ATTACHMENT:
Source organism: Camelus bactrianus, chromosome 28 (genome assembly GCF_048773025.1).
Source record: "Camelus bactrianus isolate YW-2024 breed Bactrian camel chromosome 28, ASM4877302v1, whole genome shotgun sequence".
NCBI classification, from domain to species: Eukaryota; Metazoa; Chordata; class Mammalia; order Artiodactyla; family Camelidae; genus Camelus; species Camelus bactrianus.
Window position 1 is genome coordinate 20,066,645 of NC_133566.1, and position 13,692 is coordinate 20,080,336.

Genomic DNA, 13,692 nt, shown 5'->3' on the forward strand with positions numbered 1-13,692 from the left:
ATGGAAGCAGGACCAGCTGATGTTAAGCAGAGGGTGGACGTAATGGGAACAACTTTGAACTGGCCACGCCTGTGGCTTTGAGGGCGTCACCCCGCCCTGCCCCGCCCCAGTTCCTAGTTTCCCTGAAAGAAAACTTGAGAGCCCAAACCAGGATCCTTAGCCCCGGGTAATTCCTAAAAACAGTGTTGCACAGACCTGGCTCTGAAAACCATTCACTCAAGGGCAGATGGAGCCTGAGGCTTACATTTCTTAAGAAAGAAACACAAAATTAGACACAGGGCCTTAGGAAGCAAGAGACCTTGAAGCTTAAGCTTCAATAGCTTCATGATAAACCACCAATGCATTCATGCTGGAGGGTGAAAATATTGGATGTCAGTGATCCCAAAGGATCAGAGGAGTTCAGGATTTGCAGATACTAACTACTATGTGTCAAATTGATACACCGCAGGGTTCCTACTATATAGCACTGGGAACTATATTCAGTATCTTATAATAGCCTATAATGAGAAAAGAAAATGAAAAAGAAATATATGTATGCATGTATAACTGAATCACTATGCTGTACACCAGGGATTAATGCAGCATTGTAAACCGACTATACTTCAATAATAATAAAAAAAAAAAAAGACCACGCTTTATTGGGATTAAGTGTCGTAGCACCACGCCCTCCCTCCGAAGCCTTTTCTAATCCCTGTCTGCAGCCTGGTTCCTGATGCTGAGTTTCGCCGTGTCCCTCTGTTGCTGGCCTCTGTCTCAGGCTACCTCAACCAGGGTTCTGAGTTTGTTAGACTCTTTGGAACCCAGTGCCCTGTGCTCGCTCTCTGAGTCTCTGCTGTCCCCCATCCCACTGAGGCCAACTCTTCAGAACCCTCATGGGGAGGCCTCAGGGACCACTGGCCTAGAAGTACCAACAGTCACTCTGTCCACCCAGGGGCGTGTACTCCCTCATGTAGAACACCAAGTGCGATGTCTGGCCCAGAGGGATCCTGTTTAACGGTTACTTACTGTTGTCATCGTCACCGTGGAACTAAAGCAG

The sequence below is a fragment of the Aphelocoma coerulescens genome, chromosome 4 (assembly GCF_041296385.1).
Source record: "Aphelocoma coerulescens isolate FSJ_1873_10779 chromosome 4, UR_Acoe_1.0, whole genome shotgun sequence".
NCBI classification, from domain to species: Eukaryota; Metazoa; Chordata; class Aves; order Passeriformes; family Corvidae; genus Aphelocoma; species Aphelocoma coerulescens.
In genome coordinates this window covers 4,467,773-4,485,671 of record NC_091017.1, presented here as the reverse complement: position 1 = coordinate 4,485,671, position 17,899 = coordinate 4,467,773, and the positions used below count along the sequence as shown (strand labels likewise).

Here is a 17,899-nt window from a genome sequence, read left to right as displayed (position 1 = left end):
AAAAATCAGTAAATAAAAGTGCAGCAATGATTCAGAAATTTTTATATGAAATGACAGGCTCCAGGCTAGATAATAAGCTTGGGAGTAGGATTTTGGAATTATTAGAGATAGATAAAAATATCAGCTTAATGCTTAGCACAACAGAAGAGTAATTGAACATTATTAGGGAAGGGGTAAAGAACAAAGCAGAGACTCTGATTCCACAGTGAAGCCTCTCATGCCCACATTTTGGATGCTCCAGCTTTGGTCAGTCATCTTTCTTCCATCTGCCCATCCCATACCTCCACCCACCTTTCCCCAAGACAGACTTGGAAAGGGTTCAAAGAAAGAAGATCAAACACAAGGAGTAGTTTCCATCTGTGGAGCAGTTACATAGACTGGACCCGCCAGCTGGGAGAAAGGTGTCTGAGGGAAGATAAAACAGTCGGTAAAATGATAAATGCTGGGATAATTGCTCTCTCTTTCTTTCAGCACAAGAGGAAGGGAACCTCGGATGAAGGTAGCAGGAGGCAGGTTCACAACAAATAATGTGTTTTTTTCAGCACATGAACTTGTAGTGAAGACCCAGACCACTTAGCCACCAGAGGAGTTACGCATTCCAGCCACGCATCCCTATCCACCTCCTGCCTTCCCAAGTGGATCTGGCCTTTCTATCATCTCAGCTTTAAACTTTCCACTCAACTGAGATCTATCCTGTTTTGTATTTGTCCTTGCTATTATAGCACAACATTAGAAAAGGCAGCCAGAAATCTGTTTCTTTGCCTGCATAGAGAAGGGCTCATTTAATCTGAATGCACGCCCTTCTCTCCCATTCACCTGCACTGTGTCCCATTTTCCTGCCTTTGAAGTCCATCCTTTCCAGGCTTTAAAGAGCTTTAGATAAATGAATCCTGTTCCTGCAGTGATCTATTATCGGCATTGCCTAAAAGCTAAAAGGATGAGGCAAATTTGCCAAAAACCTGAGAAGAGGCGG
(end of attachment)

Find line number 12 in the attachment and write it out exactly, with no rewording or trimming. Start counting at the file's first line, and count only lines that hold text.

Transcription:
AAAAATCAGTAAATAAAAGTGCAGCAATGATTCAGAAATTTTTATATGAAATGACAGGCTCCAGGCTAGATAATAAGCTTGGGAGTAGGATTTTGGAATTATTAGAGATAGATAAAAATATCAGCTTAATGCTTAGCACAACAGAAGAGTAATTGAACATTATTAGGGAAGGGGTAAAGAACAAAGCAGAGACTCTGATTCCACAGTGAAGCCTCTCATGCCCACATTTTGGATGCTCCAGCTTTGGTCAGTCATCTTTCTTCCATCTGCCCATCCCATACCTCCACCCACCTTTCCCCAAGACAGACTTGGAAAGGGTTCAAAGAAAGAAGATCAAACACAAGGAGTAGTTTCCATCTGTGGAGCAGTTACATAGACTGGACCCGCCAGCTGGGAGAAAGGTGTCTGAGGGAAGATAAAACAGTCGGTAAAATGATAAATGCTGGGATAATTGCTCTCTCTTTCTTTCAGCACAAGAGGAAGGGAACCTCGGATGAAGGTAGCAGGAGGCAGGTTCACAACAAATAATGTGTTTTTTTCAGCACATGAACTTGTAGTGAAGACCCAGACCACTTAGCCACCAGAGGAGTTACGCATTCCAGCCACGCATCCCTATCCACCTCCTGCCTTCCCAAGTGGATCTGGCCTTTCTATCATCTCAGCTTTAAACTTTCCACTCAACTGAGATCTATCCTGTTTTGTATTTGTCCTTGCTATTATAGCACAACATTAGAAAAGGCAGCCAGAAATCTGTTTCTTTGCCTGCATAGAGAAGGGCTCATTTAATCTGAATGCACGCCCTTCTCTCCCATTCACCTGCACTGTGTCCCATTTTCCTGCCTTTGAAGTCCATCCTTTCCAGGCTTTAAAGAGCTTTAGATAAATGAATCCTGTTCCTGCAGTGATCTATTATCGGCATTGCCTAAAAGCTAAAAGGATGAGGCAAATTTGCCAAAAACCTGAGAAGAGGCGG